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We all have interesting facts about ourselves… as we begin to get to know each other more and more truths and anecdotes become revealed. One pretty cool fact about yours truly is that I was on a plane before I was even 1! I have been traveling on planes, buses, and boats since I can remember. Even though its sometimes daunting to travel with family there are some benefits, which can very depending on how or where you are traveling.

For instance, never in my normal day-to-day would I eat anything from a gas station, apart from the stray potato chip bag or water. But. When you take a road trip from North to Florida, you must stop at at least one gas station for BahamaMama Hot Pickled Sausage. You know… the pink little sausages in the saggy plastic tube?

They are so good. If you’re traveling south that is.

In 2013 I was lucky enough to visit my uncle in Ft. Lauderdale, Florida. I ate a few pickled sausages on the drive down and perhaps a boiled peanut or two.

One great thing about traveling South is the authenticity of ethnic foods. Or that could also be a benefit when one travels to a big city from Morgantown….
Your closer to the truth in the south. The flavors, the recipes, the people making it… they are following generations of tastes to bring to your mouth.

When one travels, one eats.


You never know where you’ll find a gem of a food joint. It could be a well known fancy place, or, if your like my Zio Guy, you’re looking for the rustiest shack for BBQ.

Although a strip mall is not as adventurous sounding as a rusty shack, the food easily made up for the lack of hepatitis.

I ordered what sounded like the strangest thing on the menu, Sudado do Pescador. I thought it meant “fisherman’s sweat”, to your relief, it means “fish sweat”. See. So much better. 😉

The “sweat” which is referred to in this dish is the water that is made from the cooking process. So really, nothing gross to worry about here.

My dish arrived and I was instantly pleased. It was simple, and one thing I have learned from our Sicilian cooking, it’s the simplest ones that are the best.

Perfectly layered was potatoes, wilted red peppers and onions, white fish, a sprinkle of cilantro, all warmly secured by steaming broth.

The benefit of simple dishes is that you only have a few flavors to worry about, and can focus on and fully appreciate. When you go to a whisky tasting they don’t make you a Sour and ask “how’s that 10 year?”.

I could feel and taste each individual flake of fish, my teeth tenderly chewing the potatoes, and the bite of chipotle and cilantro made each mouthful perfect.


The first thing I did when I went home was cook this dish for my “family”; my friends that I have been personal chefing for over the past 4 years.

I was blessed to cook for this family of Columbians. They always ate whatever I served, and when I adorned the table with fish sweat I was happy to see the gratitude in there faces.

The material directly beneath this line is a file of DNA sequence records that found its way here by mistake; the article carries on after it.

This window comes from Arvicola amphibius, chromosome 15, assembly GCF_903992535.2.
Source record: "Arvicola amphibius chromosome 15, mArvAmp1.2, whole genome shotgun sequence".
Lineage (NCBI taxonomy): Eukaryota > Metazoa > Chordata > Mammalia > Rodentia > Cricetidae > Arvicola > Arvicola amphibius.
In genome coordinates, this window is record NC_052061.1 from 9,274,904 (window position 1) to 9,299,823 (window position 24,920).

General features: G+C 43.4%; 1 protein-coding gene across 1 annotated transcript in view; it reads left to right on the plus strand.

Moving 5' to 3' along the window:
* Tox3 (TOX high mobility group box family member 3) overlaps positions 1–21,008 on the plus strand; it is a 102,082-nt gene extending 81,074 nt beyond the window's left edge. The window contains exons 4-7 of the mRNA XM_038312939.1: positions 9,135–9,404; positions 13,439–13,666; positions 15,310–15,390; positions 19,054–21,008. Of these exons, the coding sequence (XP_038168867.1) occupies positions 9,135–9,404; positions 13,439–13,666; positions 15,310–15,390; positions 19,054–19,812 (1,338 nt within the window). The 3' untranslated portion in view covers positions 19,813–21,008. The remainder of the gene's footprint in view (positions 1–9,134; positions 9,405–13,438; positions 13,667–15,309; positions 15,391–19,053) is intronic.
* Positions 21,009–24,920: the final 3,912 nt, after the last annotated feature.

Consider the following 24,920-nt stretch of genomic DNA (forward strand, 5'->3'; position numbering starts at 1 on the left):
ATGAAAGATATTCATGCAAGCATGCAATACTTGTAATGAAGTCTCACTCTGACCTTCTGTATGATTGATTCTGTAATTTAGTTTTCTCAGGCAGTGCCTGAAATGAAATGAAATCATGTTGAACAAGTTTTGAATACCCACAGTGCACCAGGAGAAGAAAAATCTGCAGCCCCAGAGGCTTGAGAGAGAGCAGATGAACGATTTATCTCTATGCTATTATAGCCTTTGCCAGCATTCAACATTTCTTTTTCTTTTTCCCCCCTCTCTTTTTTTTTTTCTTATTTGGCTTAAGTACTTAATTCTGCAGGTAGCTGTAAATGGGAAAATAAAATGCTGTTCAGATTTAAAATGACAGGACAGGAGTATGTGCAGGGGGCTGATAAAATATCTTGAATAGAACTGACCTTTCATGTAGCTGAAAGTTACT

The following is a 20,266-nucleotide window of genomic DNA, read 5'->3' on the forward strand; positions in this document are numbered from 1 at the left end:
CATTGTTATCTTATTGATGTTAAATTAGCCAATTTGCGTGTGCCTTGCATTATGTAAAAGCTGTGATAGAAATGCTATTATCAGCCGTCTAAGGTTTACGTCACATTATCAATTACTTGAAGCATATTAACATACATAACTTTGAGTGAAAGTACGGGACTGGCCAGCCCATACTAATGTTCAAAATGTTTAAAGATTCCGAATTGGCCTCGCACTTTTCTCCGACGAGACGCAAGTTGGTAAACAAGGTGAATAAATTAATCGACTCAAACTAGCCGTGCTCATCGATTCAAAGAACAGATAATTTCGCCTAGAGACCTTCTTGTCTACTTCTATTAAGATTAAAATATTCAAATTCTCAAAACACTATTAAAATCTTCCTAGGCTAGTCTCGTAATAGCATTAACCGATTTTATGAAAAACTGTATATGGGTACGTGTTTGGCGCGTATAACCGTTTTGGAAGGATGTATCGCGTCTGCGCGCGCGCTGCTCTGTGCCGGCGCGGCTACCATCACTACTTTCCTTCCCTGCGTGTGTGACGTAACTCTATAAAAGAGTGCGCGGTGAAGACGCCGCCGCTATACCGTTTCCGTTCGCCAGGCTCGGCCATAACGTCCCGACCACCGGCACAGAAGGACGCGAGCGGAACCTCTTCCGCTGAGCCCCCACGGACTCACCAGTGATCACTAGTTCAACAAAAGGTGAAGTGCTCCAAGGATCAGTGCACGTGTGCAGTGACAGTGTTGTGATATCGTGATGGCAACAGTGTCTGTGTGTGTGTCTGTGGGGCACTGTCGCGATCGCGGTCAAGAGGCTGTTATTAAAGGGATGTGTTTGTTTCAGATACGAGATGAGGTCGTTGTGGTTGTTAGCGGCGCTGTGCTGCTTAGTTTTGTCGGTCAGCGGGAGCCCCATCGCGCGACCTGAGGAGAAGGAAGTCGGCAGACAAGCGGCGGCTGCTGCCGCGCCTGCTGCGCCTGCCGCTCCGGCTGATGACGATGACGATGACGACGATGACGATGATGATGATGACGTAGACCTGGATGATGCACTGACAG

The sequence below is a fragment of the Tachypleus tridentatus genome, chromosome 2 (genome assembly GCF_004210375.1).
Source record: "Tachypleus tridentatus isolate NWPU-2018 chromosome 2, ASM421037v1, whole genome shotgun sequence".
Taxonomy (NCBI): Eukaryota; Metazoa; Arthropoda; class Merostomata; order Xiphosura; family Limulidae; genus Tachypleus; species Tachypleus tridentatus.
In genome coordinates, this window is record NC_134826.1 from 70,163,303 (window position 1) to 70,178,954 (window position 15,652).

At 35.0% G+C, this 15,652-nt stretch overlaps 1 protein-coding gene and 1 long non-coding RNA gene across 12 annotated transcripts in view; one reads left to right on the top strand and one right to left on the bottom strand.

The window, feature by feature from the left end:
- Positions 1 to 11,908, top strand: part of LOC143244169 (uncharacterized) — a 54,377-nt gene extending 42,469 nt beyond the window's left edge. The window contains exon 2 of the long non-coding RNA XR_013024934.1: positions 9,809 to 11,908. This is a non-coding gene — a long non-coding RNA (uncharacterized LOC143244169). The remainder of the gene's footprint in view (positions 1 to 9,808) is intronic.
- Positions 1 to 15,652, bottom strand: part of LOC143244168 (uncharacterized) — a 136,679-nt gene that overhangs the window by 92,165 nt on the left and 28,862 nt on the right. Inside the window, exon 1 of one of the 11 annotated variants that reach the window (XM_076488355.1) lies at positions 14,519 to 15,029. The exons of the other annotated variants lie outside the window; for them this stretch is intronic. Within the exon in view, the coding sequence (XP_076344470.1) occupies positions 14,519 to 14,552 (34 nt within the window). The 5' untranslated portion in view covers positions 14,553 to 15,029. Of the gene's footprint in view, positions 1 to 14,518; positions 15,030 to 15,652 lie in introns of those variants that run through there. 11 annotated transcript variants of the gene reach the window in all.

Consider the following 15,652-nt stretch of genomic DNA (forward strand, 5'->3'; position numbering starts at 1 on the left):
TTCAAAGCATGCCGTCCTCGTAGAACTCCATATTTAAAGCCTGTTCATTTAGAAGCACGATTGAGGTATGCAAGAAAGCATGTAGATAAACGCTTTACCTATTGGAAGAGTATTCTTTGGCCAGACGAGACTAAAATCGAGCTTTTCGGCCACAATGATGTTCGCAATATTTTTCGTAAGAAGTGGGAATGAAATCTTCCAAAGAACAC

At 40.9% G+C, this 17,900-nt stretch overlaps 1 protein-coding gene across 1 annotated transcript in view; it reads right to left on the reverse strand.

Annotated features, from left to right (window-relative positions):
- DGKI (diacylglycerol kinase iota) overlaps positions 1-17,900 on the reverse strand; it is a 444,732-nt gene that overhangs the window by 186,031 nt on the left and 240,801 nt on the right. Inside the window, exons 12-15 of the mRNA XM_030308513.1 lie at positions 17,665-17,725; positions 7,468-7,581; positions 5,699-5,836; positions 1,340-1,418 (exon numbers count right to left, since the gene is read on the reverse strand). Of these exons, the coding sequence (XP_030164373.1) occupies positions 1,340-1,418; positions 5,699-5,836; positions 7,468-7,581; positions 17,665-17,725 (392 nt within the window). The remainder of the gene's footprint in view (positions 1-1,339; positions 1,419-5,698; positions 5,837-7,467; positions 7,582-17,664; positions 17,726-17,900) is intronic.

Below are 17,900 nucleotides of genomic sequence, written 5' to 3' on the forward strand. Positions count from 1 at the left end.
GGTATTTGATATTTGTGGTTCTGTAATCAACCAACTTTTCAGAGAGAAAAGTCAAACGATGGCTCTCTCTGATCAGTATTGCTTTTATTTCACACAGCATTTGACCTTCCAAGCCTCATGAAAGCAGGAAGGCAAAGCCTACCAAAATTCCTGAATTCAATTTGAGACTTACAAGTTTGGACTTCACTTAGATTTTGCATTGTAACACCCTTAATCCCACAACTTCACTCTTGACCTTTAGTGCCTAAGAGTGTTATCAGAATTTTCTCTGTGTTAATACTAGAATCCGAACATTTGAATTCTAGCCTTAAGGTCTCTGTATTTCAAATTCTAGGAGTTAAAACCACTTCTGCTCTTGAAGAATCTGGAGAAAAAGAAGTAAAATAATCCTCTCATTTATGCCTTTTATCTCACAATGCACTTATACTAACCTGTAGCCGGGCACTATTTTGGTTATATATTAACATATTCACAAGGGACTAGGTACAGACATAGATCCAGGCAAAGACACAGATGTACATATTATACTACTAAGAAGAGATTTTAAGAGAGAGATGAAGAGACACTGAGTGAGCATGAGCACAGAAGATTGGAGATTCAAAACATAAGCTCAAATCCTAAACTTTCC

When I have people over for dinner and I don’t have a lot of time cooking, I pull this trustworthy recipe out of my brain. The simplicity and quick preparation easily makes this dish #1 on my list of top 5 quick go-to meals.

I hope you enjoy the ease of this dish as much as I do and perhaps you can also satisfy some adventurous hungry bellies!



Time: 30 minutes
Servings: 5-6


  • 1.5 lbs White fish (I like cod, tilapia is just fine)
  • 3-4 medium Potatoes, sliced
  • 1 medium Onion, sliced
  • 1 Red bell pepper, sliced (feel fancy? sub. 1/2 yellow for 1/2 red pepper)
  • 1 clove garlic, minced (I use 3-5 fyi)
  • 1 tsp ginger, minced
  • 2- 6 tbs cup Cilantro, chopped (add more if you love!)
  • 1-2 tbs Parsley, chopped
  • 1/4 tsp Smoked Chipotle
  • 1/8 tsp Cayenne
  • 1/3 cup White wine
  • 1/4 lemon
  • 1 lime
  • Some tomato for color (tomato paste is perfect, or I just add whatever pomodoro I have on hand)
  • Salt to taste
  • EVOO to cook with


  1. Begin with your prep. Remember, the thinner you slice, the faster everything cooks 🙂 Thinly slice your onion, and bell peppers.
  2. Heat a medium sized deep sauce pan on medium. Give yourself room, this dish layers up! Add some EVOO to the pan and toss in your onions and cook, but not brown. Then add your bell pepper. Meanwhile mince your garlic & ginger and add straight to the pot. Give it a good stir and turn the temperature down so it doesn’t burn. Stir until just cooked, about 3 minutes.
  3. In the meantime, slice your potatoes. I like to keep them in circles so the layering and serving presentation is pretty.
  4. Remove the onion and bell pepper mix from the pot and put in a bowl for later.
  5. Put the pot back on the stove and set heat to medium-high. Deglaze the pot by adding in your white wine, lemon and lime juice. If you are using tomato paste, add it here. If not, keep on cooking!
  6. Once most of the wine is evaporated add in your parsley.
  7. Begin to build your layer of potato, lightly salting each layer. Add you cooked onions and bell peppers for the next layer. If your using fresh tomato, add your layer here. On top add your raw fish and lightly salt the top and sprinkle your parsley, cilantro, and spices.
  8. Cover with a lid and let simmer on medium until the potato is cooked through and so is the fish. About 6-12 minutes depending how thick or thin everything is.
    • I know a potato is cooked when I stick a fork through it and it slides right off. So tender.
    • The fish is ready when you can see the layers want to separate. If your unsure, use two forks to spread open the thickest part of the fish. If it’s white all the way through and not slimy looking, you’re golden.
  9. When your dish is all done, bring the whole big pot and a wide wooden spoon and serve up your layers of tenderness. Add a little more lime juice and cilantro and you’re ready for eating!